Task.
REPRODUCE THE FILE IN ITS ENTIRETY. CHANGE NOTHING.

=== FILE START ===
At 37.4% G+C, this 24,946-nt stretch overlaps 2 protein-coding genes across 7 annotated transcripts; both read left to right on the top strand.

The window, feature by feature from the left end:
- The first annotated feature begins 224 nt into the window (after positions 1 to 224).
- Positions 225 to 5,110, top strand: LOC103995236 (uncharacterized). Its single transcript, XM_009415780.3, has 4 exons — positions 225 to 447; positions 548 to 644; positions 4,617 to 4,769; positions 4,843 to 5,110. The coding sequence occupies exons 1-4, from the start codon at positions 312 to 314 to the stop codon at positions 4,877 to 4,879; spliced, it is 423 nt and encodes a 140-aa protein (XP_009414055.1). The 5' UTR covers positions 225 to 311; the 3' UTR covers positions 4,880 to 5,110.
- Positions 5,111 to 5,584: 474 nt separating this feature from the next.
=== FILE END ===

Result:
At 37.4% G+C, this 24,946-nt stretch overlaps 2 protein-coding genes across 7 annotated transcripts; both read left to right on the top strand.

The window, feature by feature from the left end:
- The first annotated feature begins 224 nt into the window (after positions 1 to 224).
- Positions 225 to 5,110, top strand: LOC103995236 (uncharacterized). Its single transcript, XM_009415780.3, has 4 exons — positions 225 to 447; positions 548 to 644; positions 4,617 to 4,769; positions 4,843 to 5,110. The coding sequence occupies exons 1-4, from the start codon at positions 312 to 314 to the stop codon at positions 4,877 to 4,879; spliced, it is 423 nt and encodes a 140-aa protein (XP_009414055.1). The 5' UTR covers positions 225 to 311; the 3' UTR covers positions 4,880 to 5,110.
- Positions 5,111 to 5,584: 474 nt separating this feature from the next.